The weighted bars 86 hold the tow sheets 14 and 72 together and down upon the belt 64 so that the two sheets and mixture travel with the belt through the oven. As it appears from FIG. 6, three connected sections or success'ive batches of plastic mixture are in the oven at one time. The bars are weighted metal bars which are placed at the intervals between successive batches of mixture carried between the sheets 14 and 72. While the construction illustrated shows the three heated stages or halt areas as under the same heat, it is apparent such successive interruption stages might be at varying temperatures.
There are tensioning devices to take up the expansion of the vinyl sheet 14 due to heating. This tensioning device is supported upon the bottom portion 81 of the oven as shown in FIG. 8, which is a view taken on section line 88 of FIG. 6. A pin 88 has a base 90 secured to the side wall of the bottom portion 81 of the oven 80. Encircling this pin is an expansion spring 92. An L-shaped bracket 94 has an end portion 96 which slidably encircles the pin 88 and is held outwardly by the spring. The bracket is adapted to be pushed in toward the oven by a lever 98 pivoted at 100 to the pin 88. The lever has acam end 102 which moves the bracket counter the spring 92 when the lever is actuated so to do. This bracket 94 has a vacuum head portion 104 coupled up with a vacuum line 106. This vacuum head portion 104 has a screened 14 opening 108 which underlies the vinyl cover sheet 14 that carries the plastic mixture. It will be seen that the vacuum head 104 rests freely and slidably upon the belt 64.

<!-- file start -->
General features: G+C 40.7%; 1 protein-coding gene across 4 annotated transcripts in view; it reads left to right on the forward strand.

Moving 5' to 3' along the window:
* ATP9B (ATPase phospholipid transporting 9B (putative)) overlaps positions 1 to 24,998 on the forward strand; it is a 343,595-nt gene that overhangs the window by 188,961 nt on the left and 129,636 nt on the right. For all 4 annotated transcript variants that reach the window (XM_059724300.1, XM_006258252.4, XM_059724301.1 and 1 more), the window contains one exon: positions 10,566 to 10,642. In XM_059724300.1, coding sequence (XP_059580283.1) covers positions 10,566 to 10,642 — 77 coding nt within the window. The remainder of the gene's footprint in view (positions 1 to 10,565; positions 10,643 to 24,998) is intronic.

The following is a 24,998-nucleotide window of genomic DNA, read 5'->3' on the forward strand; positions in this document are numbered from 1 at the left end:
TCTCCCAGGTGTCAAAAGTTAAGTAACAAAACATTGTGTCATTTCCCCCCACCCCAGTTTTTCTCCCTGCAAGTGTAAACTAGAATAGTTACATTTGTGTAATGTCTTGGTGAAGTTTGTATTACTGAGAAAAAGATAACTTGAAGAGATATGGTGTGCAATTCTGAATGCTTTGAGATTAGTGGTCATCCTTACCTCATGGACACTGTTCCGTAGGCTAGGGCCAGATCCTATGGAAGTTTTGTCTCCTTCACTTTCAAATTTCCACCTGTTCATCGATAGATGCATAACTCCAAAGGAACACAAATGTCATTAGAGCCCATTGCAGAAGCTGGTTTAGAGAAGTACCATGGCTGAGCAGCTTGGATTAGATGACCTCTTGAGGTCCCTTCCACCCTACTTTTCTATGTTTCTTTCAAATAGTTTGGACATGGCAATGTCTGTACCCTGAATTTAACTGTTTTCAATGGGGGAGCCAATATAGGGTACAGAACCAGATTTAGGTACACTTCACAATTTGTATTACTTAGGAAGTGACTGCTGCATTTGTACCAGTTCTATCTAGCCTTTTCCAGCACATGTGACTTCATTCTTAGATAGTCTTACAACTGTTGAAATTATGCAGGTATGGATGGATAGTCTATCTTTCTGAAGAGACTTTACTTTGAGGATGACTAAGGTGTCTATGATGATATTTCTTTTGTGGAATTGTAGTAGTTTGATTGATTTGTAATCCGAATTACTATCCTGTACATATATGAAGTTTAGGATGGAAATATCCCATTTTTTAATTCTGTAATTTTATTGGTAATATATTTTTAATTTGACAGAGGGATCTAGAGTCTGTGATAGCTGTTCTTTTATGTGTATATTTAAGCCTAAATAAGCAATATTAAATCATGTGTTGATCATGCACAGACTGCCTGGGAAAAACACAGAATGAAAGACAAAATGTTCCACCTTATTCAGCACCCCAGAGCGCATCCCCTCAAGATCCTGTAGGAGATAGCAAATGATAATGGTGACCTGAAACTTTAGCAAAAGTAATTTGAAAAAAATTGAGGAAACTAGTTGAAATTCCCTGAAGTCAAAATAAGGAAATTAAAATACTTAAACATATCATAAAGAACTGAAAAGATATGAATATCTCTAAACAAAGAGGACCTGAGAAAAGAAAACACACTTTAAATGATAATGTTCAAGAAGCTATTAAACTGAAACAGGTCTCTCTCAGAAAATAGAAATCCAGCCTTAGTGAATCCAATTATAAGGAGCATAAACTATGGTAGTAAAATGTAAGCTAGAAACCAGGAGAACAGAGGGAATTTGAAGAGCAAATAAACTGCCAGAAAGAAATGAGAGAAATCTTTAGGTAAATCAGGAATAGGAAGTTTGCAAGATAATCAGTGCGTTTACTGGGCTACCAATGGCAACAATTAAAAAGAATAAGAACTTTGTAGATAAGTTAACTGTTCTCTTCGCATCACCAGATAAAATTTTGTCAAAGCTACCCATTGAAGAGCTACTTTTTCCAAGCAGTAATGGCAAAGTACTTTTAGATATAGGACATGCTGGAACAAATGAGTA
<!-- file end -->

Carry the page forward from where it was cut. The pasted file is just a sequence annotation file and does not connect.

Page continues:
When the intermittent movement of the belt comes to a halt at the first stage of the oven, the cam, lever 98 is actuated and the vacuum is turned on so as to tension the vinyl sheet 14 to stretch it transversely following heating. In FIG. 6, this tensioning device as a unit is indicated as 109. The tensioning devices are shown only at the first stage or half of the conveyor belt in FIG. 6. It is believed that such will be suflicient but obviously they might be provided at successive stages if found desirable.
As the intermittent movement is resumed so as to bring the plastic layer 13a between the two cover sheets 14 and 72 to the second stage, the tensioning devices on the vacuum head are released. This control of tensioning means and vacuum may be manual as here shown or it might be automatically carried out. The weighted bars 86 move along with the flexible foam sandwich between cover sheets 14 and 72. The movement is thus continued until the flexible foam sandwich has entered the tail end of the oven.
At this point, its blowing or expansion has been completed but it is not completely cured. A knife 110 is provided which knife may be normally or automatically operated. It is used to cut through this sandwich lamination of the upper paper layer 72 and the vinyl sheet 14. This knife is operated to cut through the paper intervals between the plastic layers. A cutting plate 112 overlies the table 114 above the belt 64 and against which the two cover sheets may be cut into sections of the desired length with the knife 110. [It is understood that the weighted bars 86 which are free are removed and used over again.